Don’t have time to read the full review? Click here for a quick summary of the who, what, where and wine of this production.
Wearing chef’s whites on top and trackpants on the bottom, Chef admires a ripe peach and wonders why anyone would try to improve something rendered perfect in nature – actually, it’s more like she instructs us not to be that arrogant. Reflecting on her current predicament as a prison inmate, Chef traces a life – her life – characterised by the food she cooked and the trauma she overcame.
Directed and designed by Victor Kalka, Chef is a story about the way our experiences shape us, the power gained by finding one’s passion, and the unpredictable nature of every tomorrow. The very name of the show tells us what’s important to the character; her given name isn’t alluded to or criticised, it’s simply unimportant. ‘Chef’ is the only title that she values.
Writer Sabrina Mahfouz imbues the character of Chef with incredible complexity; Chef is a victim and a survivor, strong and fragile, flawed and worthy of love. Alice Birbara’s performance is inviting and endearing, giving us ‘diamond in the rough’ vibes of a diamond that has had to deal with more rough than it deserves. Chef never sits down, a pretty rare sight for a one-woman show where the chair is often a supporting character, but her constant movement captures both her tumultuous life experiences and the dinner-rush of a commercial kitchen. Approaching every new anecdote and realisation with compassion and intense honesty, Birbara’s Chef is my new favourite recipe.
Sound and staging guide us through the ebbs and flows of Chef’s reflections. A fearful high-pitched ringing stalks the many harrowing accounts of trauma suffered at the hands of loved ones, while quiet moments of clarity are accompanied by far-off birds in the sky. In this way, Birbara is never truly alone on stage. The simple staging is effective, the off-white tiles, steel bench and whiteboard transformable into whichever kitchen Chef transports us to; however, the whiteboard – where Chef writes the recipes that guide her storytelling – isn’t positioned in a way that allows the entire audience to see what she writes, and the items aren’t often said aloud – so your ability to connect with parts of the performance are dependent on where you’re sitting.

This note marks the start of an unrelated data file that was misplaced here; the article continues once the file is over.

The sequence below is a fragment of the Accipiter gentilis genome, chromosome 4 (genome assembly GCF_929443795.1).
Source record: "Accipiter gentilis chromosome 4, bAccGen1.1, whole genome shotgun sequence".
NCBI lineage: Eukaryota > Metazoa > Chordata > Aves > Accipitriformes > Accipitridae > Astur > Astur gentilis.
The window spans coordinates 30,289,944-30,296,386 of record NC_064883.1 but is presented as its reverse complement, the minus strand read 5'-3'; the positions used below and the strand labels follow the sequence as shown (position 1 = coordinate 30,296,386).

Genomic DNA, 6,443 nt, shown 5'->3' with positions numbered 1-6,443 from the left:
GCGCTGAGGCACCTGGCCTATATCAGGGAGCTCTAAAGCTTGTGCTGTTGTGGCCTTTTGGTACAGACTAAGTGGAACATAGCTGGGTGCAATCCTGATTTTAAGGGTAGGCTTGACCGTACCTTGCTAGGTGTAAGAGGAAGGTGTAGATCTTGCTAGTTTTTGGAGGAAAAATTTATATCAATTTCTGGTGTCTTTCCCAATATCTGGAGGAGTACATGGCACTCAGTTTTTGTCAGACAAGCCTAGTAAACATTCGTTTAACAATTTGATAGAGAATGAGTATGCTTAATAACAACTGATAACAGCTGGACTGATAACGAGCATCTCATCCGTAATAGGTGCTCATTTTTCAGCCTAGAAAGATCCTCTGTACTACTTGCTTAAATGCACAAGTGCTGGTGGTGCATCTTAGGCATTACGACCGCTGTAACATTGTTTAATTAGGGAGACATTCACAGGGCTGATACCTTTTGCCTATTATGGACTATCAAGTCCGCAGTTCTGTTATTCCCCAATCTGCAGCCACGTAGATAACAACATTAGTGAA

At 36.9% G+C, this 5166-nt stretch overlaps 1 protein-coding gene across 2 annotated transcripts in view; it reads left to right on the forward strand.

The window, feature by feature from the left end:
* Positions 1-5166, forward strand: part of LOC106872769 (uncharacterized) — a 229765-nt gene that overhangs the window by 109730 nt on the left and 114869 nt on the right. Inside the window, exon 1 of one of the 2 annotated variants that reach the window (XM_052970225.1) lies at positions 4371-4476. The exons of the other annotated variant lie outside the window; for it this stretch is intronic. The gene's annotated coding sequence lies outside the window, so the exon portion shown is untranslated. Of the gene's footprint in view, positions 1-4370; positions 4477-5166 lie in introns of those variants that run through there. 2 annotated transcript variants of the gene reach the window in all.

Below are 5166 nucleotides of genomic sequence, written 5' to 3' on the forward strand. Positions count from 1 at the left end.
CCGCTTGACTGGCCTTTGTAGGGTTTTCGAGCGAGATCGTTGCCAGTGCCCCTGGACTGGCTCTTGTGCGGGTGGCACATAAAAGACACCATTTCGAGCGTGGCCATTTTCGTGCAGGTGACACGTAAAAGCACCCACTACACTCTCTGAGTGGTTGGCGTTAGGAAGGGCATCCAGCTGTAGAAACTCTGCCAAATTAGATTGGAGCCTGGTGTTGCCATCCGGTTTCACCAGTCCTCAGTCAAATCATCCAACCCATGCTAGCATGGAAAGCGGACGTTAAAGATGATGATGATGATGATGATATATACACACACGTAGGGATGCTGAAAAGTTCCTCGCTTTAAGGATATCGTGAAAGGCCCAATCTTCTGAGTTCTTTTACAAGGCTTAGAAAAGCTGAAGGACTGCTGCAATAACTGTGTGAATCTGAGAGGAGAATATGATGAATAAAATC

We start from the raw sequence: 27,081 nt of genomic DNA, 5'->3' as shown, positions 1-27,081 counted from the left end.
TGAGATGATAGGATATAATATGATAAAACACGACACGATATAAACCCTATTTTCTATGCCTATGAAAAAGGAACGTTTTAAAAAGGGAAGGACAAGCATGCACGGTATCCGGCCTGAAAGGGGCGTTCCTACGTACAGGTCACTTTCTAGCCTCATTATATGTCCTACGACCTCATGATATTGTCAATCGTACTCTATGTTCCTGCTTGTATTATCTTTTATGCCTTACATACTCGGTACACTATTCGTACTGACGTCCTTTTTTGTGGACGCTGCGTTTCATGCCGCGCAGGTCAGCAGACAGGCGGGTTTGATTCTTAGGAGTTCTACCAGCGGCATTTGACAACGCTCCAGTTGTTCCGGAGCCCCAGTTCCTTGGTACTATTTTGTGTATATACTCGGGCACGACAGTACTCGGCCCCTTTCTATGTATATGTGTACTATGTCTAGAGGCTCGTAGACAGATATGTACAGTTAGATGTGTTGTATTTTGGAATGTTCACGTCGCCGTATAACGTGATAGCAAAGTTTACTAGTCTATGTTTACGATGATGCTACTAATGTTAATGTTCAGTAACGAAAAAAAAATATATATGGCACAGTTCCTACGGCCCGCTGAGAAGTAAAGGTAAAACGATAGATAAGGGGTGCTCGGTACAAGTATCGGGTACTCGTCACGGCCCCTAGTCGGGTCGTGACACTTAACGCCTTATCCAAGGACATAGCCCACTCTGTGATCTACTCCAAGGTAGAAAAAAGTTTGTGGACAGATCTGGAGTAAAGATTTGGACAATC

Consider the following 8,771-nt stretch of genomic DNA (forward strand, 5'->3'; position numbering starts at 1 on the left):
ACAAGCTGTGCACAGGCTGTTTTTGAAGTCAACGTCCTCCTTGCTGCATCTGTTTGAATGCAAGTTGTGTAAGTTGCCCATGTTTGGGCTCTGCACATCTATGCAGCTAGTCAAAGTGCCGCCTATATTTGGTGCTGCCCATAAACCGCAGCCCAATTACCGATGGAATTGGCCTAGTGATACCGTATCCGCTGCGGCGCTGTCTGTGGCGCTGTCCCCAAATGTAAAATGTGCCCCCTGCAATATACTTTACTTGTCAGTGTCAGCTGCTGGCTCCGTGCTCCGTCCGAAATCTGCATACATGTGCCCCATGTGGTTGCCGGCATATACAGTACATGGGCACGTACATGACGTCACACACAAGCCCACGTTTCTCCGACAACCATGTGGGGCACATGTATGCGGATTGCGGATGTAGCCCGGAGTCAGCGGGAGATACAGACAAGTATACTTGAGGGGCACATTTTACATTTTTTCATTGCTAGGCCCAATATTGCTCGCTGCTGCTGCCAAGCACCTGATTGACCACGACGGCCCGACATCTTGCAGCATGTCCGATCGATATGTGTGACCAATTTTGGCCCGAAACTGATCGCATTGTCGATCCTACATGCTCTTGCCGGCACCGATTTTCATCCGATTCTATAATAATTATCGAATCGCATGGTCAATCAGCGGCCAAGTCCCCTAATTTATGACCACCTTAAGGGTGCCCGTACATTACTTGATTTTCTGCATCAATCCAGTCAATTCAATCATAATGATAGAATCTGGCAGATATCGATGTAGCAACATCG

Chef is a bittersweet reflection on the home our character found in the kitchen, and reassurance that despite the uncertainty of her future, passion cannot be quashed. I’ll never look at a peach the same way.
Wine Pairing | The Companions, Tempranillo Shiraz, 2019
For Chef, it was important that the wine emulated the complexity of the character, so I was looking for a wine that had fruit, and herbaceous notes. The Companions is a deep ruby, ruby wine with aromas and flavours of red plum, raspberry and cranberry, and provides the complexity we’re looking for through notes of white pepper, charred wood, dark chocolate and forest floor.
This is a Naked Wines exclusive, pick up a bottle for $22 as a one-off or $13 as a member.
|Aussie Season||17-20 Feb, KXT Bakehouse, Virginia Plain Theatre Co.|
|Theatre Type & Genre||Play, one-woman show, autobiographical, resilience through trauma|
|See it if you like||Stories of struggle and perseverance, following one’s passion, suspense|
|Other Info||First performed in 2014 at Edinburgh Fringe Festival where it won the Edinburgh Fringe First award|
|Wine Pairing||The Companions, Tempranillo Shiraz, 2019|
|Criteria for Wine Pairing||Top-notch quality at a low price, full bodied, grounded, earthy flavours coming through along with ripe fruit flavours.|